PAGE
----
By Candis Meredith
When it comes to a successful restoration or renovation, you’re not done until you have the yard done, too. If you’ve ever sold a house before, you’re probably more than a little bit familiar with the idea of curb appeal. You know that people won’t stop—or even slow down—as they drive by if the lawn looks shabby and the house’s façade looks wrecked. With that in mind, I like to spend a little bit of time not only making a house’s yard look nice but restoring it the same way that we worked to restore the house itself. This can get really fun and can be a very creative job, especially when you’re working with a Victorian house.
Define Different Spaces in the Lawn
Victorian gardens were famous for creating different nooks and “rooms.” With a low hedge and some wrought-iron patio furniture, you can create a lovely area where someone can sit and quietly read or have coffee in one area of the yard, say under a tree and near a patch of ivy or amid rose bushes.
Connect Different Areas with Gravel Paths
Don’t just create a bunch of different spots with no continuity, though. You’ll want to give the whole space a good flow by connecting your different garden “rooms” with gravel paths. These are pretty easy to keep up, so your buyers won’t think that they’re getting into a hugely expensive or time-consuming garden when they purchase the property.
Have Fun With Lawn Ornaments
The Victorians were notorious for taking bits and pieces of ancient ruins from around the world and using them as conversation pieces in their gardens at home. I don’t recommend stealing any ancient artifacts, but you can definitely have some fun with statuary, birdbaths, and wrought-iron lawn ornaments. Don’t go overboard, though. A few interesting pieces will go a long way and won’t make people feel like they’re stepping into someone else’s garden.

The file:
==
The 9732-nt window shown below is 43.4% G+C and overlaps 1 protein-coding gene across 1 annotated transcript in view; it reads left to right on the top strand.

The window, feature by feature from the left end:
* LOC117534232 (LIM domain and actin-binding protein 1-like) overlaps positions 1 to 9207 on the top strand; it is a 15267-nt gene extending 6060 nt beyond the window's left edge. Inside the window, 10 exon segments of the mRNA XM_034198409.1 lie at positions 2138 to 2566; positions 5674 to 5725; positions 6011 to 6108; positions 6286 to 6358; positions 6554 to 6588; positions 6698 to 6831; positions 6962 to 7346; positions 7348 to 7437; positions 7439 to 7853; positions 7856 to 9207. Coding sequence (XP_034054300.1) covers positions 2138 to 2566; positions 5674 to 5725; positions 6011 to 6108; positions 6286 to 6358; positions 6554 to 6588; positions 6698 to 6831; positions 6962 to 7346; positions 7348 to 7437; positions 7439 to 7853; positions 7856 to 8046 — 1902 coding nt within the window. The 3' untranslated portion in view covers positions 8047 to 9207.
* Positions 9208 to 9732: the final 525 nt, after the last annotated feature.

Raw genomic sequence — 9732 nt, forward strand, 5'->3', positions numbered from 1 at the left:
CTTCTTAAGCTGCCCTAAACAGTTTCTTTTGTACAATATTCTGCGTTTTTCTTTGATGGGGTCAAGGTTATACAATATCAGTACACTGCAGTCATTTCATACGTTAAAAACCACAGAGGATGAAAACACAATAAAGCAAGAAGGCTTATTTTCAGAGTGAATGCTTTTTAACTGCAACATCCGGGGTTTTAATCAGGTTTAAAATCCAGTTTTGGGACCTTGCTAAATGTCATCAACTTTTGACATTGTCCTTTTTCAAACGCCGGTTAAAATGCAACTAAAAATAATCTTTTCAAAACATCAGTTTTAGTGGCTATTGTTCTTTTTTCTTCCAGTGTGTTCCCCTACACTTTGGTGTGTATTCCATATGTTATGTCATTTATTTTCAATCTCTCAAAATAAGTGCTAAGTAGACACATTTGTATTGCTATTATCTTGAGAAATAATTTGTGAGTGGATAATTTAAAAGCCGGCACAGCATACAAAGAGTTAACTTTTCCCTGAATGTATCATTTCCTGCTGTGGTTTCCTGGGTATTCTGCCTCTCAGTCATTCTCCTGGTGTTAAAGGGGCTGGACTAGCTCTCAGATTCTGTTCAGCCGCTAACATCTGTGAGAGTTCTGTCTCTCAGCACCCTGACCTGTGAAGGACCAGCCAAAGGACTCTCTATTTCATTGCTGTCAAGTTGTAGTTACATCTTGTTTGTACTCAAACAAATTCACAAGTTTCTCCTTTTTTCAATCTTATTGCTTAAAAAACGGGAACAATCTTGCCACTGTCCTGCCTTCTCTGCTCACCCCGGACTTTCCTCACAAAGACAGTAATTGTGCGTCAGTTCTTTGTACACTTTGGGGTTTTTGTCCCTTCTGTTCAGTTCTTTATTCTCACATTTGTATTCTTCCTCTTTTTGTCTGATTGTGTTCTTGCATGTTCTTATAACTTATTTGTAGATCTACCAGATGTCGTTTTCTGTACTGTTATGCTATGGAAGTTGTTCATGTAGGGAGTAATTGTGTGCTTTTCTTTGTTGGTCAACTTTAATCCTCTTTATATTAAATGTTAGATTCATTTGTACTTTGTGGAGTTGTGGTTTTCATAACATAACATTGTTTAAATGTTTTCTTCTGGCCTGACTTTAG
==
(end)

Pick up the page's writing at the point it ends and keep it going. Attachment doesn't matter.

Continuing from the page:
Keep It Manicured
If you want to attract Victorian purists to buy your house, you won’t want to let the look of the lawn and garden get too messy. Remember, Victorian style is very put together and manicured. Keep your garden and landscaping details tidy and organized, and you’ll be on the right track.
But Don’t Go Too Minimalist
At the same time, don’t try to create a modern minimalist garden. You’re going for an Old World charm that’s much more lavish and detail-oriented than today’s minimal looks. Yes, both are clean-cut and have well-defined lines, but don’t get the two confused or you’re going to end up with a garden that clashes with your house.
It Doesn’t Have to Be Hard to Maintain
As you think about these tips and how to use them, I do want to remind you that your Victorian landscaping doesn’t have to be overly intricate or hard to maintain. Rose bushes are very resilient and don’t need much more than pruning each year, and they can give you those big, fun shapes of bright colors that you see in so many Victorian gardens and yards. Low hedges can also give you that compartmentalized look without needing much more than an occasional trim.
Keep in mind that you want to give your buyers a beautiful yard that won’t clash with the house and won’t require them to spend a fortune on landscaping each year to keep it looking lovely. With these tips, you should be able to get the desired effect without a ton of work.